Updated: August 25, 2021 11:16:06 am
Written by Adam Liptak
The Supreme Court on Tuesday refused to block a ruling from a federal judge in Texas requiring the Biden administration to reinstate a Trump-era immigration program that forces asylum-seekers arriving at the southwestern border to await approval in Mexico.
The court’s brief unsigned order said that the administration had appeared to act arbitrarily and capriciously in rescinding the program, citing a decision last year refusing to let the Trump administration rescind the Obama-era program protecting young immigrants known as dreamers.
The court’s three more liberal members — Justices Stephen Breyer, Sonia Sotomayor and Elena Kagan — said they would have granted a stay of the trial judge’s ruling. They did not give reasons. The case will now be heard by an appeals court and may return to the Supreme Court.
The challenged program, known commonly as “Remain in Mexico” and formally as the Migrant Protection Protocols, applies to people who left a third country and traveled through Mexico to reach the U.S. border. After the policy was put in place at the beginning of 2019, tens of thousands of people waited for immigration hearings in unsanitary tent encampments exposed to the elements. There have been widespread reports of sexual assault, kidnapping and torture.
President Joe Biden suspended and then ended the program. Texas and Missouri sued, saying they had been injured by the termination by having to provide government services like driver’s licenses to immigrants allowed into the United States under the program.
On Aug. 13, Judge Matthew J. Kacsmaryk of the U.S. District Court for the Northern District of Texas, in Amarillo, ruled that a federal law required returning noncitizens seeking asylum to Mexico whenever the government lacked the resources to detain them.
That was a novel reading of the law, the acting solicitor general, Brian H. Fletcher, told the justices. That view had “never been accepted by any presidential administration since the statute’s enactment in 1996,” including the Trump administration, he said.
Kacsmaryk suspended his ruling for a week, and the 5th US Circuit Court of Appeals, in New Orleans, refused to give the administration a further stay while it pursued an appeal, prompting an emergency application for a stay in the Supreme Court. On Friday, shortly before the ruling was to go into effect, Justice Samuel Alito issued a short stay to allow the full Supreme Court to consider the matter.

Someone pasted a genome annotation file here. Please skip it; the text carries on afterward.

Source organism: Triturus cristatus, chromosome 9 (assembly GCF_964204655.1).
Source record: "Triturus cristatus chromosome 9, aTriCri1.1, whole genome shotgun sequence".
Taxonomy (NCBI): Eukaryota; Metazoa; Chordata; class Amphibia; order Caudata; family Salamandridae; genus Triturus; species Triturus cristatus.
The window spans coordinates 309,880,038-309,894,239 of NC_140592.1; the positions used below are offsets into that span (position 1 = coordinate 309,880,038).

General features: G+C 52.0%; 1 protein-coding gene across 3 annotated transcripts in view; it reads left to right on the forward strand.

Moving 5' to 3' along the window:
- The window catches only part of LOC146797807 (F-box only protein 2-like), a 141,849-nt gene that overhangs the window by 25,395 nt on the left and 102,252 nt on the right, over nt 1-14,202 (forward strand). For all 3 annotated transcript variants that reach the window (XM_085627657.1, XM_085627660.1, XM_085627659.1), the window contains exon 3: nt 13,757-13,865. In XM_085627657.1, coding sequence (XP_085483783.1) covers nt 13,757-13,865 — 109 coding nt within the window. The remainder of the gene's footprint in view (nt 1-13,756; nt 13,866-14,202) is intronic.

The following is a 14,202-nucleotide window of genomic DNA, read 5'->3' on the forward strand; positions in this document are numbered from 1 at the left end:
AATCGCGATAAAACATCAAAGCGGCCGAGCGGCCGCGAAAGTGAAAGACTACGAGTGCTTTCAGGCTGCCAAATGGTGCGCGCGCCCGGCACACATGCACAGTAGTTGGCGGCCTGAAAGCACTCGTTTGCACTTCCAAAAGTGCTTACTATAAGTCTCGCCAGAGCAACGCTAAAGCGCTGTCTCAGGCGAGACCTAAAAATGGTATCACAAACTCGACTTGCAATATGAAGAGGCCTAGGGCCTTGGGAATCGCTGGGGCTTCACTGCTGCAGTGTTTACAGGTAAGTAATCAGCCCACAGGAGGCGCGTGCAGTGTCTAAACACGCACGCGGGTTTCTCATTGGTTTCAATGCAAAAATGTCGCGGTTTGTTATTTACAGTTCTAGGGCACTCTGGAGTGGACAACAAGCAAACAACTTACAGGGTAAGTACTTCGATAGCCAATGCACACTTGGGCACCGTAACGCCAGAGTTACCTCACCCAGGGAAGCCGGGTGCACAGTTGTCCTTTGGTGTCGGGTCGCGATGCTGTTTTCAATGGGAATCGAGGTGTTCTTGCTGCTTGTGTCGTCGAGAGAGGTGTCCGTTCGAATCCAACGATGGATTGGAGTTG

The Supreme Court has had previous encounters with the program. In response to an emergency application from the Trump administration, the court revived the program last year after a federal appeals court blocked it.
The justices later agreed to hear the Trump administration’s appeal from a decision of the 9th U.S. Circuit Court of Appeals, which had blocked the law, saying it was at odds with federal law and international treaties and was causing “extreme and irreversible harm.” But the Supreme Court dismissed the case in June in response to a request from the Biden administration.
Fletcher urged the justices to give the Biden administration the same deference it had afforded the Trump administration.
“In recent years, this court has repeatedly stayed broad lower-court injunctions against executive branch policies addressing matters of immigration, foreign policy and migration management,” he wrote. “It should do the same here.”
Omar Jadwat, the director of the ACLU’s Immigrants’ Rights Project, said the Biden administration had been correct to rescind the Remain in Mexico program.
“The government must take all steps available to fully end this illegal program, including by reterminating it with a fuller explanation,” he said in a statement after the Supreme Court’s ruling. “What it must not do is use this decision as cover for abandoning its commitment to restore a fair asylum system.”
Fletcher noted that the executive branch had broad authority over immigration. “The district court’s injunction,” he wrote, “effectively dictates the United States’ foreign policy.”
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